At a time of historic anxiety and tension like the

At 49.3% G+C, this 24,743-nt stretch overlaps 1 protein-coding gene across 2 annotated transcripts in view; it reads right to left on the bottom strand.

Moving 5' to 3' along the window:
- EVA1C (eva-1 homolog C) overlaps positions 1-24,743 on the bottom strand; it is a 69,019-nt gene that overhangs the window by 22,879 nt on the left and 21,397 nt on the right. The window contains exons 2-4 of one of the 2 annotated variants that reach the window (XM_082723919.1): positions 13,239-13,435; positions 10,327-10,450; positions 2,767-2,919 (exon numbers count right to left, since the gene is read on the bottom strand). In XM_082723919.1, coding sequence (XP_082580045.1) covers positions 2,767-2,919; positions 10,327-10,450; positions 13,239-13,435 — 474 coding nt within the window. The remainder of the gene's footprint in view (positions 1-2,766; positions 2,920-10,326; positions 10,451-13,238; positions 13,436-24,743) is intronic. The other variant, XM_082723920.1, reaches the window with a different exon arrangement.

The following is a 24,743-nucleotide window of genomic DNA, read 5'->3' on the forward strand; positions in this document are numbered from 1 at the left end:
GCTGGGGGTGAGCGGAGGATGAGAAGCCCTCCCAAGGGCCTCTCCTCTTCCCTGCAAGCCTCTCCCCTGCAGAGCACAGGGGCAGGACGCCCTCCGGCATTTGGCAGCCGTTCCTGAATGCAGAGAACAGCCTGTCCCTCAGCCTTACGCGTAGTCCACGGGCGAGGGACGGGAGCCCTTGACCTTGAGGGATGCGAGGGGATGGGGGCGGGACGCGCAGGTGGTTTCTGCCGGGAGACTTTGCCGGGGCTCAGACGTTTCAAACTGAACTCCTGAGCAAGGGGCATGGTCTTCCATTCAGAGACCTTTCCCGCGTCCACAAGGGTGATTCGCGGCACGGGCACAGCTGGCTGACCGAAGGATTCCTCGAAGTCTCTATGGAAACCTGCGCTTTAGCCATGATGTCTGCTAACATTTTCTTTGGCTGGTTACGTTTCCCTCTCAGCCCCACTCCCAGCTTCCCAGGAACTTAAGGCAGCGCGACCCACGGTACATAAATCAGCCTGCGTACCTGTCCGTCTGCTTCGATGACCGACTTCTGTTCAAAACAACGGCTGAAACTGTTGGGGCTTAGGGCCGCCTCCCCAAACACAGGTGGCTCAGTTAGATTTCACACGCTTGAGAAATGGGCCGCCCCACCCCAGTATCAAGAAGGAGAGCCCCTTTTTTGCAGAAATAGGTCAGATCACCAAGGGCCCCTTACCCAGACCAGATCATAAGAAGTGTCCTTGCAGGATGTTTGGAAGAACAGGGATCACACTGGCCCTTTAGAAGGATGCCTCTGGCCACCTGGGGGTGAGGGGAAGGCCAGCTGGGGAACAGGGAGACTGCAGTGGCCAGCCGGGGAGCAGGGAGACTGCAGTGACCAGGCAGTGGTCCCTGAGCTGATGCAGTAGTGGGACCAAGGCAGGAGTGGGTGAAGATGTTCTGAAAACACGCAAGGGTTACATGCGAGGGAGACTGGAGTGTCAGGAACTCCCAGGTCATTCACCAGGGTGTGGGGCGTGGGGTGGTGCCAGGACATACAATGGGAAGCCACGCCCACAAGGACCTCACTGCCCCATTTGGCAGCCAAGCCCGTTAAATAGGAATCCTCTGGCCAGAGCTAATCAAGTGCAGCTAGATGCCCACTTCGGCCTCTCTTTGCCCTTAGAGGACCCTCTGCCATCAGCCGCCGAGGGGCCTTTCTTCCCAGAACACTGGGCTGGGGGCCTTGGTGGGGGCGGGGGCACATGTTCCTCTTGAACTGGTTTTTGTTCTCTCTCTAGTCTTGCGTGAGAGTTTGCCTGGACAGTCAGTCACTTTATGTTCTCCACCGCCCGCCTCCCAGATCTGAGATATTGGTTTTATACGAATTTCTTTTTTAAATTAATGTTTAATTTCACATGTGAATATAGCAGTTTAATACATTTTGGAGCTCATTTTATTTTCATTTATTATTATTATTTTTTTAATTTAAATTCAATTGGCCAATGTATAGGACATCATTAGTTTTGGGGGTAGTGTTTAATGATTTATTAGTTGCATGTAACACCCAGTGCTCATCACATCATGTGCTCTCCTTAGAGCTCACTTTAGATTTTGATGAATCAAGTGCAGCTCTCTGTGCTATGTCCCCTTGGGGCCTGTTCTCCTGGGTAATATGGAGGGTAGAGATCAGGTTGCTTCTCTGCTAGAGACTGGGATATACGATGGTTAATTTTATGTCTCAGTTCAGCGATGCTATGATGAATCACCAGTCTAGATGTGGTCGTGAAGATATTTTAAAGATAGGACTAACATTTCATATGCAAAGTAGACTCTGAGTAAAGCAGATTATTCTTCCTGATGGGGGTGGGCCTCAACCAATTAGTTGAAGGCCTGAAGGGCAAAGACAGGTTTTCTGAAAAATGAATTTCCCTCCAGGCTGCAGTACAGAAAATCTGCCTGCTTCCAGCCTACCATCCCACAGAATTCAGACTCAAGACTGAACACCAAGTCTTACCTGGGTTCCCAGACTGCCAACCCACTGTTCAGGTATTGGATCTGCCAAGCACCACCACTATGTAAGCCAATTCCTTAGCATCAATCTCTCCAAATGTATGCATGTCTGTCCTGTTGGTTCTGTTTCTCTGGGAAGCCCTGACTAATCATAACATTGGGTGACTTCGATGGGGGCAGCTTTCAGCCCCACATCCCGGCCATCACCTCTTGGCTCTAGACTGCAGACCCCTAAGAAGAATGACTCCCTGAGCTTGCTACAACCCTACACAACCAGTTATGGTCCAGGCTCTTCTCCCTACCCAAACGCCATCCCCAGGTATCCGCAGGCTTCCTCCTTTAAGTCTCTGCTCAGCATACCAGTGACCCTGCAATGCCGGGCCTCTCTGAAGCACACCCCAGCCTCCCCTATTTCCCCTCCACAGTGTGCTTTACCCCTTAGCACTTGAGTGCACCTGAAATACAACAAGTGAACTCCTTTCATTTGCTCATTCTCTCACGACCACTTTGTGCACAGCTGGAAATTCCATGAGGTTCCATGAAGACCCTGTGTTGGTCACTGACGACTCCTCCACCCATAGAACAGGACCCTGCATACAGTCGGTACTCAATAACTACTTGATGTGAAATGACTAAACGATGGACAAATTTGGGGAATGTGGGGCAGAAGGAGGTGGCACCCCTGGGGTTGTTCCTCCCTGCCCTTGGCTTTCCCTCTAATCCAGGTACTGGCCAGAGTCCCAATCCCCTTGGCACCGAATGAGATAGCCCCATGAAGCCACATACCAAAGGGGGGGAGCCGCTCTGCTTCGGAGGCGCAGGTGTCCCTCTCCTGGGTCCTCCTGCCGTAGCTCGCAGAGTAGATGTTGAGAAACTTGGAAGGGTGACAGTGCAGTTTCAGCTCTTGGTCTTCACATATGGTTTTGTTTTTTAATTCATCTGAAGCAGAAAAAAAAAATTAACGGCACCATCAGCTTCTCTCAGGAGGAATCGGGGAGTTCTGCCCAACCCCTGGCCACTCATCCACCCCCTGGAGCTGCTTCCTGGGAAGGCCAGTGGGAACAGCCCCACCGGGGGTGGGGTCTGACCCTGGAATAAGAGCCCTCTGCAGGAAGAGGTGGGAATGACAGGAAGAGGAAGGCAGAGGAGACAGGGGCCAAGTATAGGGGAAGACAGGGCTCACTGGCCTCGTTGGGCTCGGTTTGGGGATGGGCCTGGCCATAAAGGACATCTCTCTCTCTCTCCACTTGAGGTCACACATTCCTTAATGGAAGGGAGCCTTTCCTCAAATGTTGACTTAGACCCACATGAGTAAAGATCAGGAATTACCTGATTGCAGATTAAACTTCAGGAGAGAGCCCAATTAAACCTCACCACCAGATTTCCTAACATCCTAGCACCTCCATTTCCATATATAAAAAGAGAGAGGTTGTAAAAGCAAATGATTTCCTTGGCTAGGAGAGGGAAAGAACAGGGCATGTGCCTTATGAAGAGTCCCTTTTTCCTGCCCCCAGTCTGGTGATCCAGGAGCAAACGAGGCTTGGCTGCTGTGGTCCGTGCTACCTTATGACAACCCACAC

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Unformatted text preview: Mackinnon, former Reagan & Bush White House speechwriter, 8 [Douglas, 3-22-8, Houston Chronicle, “No place for partisans on NASA, space exploration,” 3/22/2008,, accessed 7-1-11] Because of the 2008 presidential election, our nation's human spaceflight program is at a perilous crossroad. While Hillary Clinton, Barack Obama and John McCain all have made allusions to supporting the program, none has made it a priority. In fact, in late 2007 Obama went on record as saying he planned to pay for his $18 billion education plan by taking it out of the hide of NASA. In defending his desire to delay the Orion and Ares programs (the next generation crew spacecraft and rockets), he stressed, "We're not going to have the engineers and scientists to continue space exploration if we don't have kids who are able to read, write and compute." Perhaps now would be a good time to remind Sen. Obama of the sage and relevant words spoken by a president with whom he has been compared on occasion. On Sept. 12, 1962, at Rice University, President John F. Kennedy addressed the importance of the United States having a vibrant and preeminent space program. "We mean to be part of it we mean to lead it. For the eyes of the world now look into space, to the moon and to the planets beyond. Our leadership in science and in industry, our hopes for peace and security, our obligations to ourselves as well as others, all require us to become the world's leading spacefaring nation." No matter who is our next president, he or she is either going to have to buy in completely to the premise of that young president, or stand aside and watch as other nations lay claim to the promise of space . There is no middle ground. John F. Kennedy understood it then, and the People's Republic of China, with its ambitious manned space program run by its military, understands it now. Preeminence in space translates to economic, scientific, educational and national security advantages. With regard to the space shuttle, the International Space Station, Orion and Ares, the new president must make three words part of his or her space policy: "Stay the course." On Jan. 14, 2004, President George W. Bush announced a "new plan to explore space and extend a human presence across our solar system." With Orion and Ares as the centerpiece of this new direction, it is essential that that there be no delays caused by partisan politics. If a Democrat is our next president, he or she cannot look at the Orion and Ares programs as a "Bush" or "Republican" initiative to be scrapped. Should the next president decide to delay or cancel our next generation spacecraft and rockets for partisan reasons, he or she will be condemning the United States to second-class status in space for decades to come. Delays or cancellations will cause a massive loss of capability as the work force with the knowledge and expertise to take us back to the moon and beyond will retire or move on to other careers. The United States has committed itself to this new direction . The next president must ratify such a commitment. When and if the next pres...
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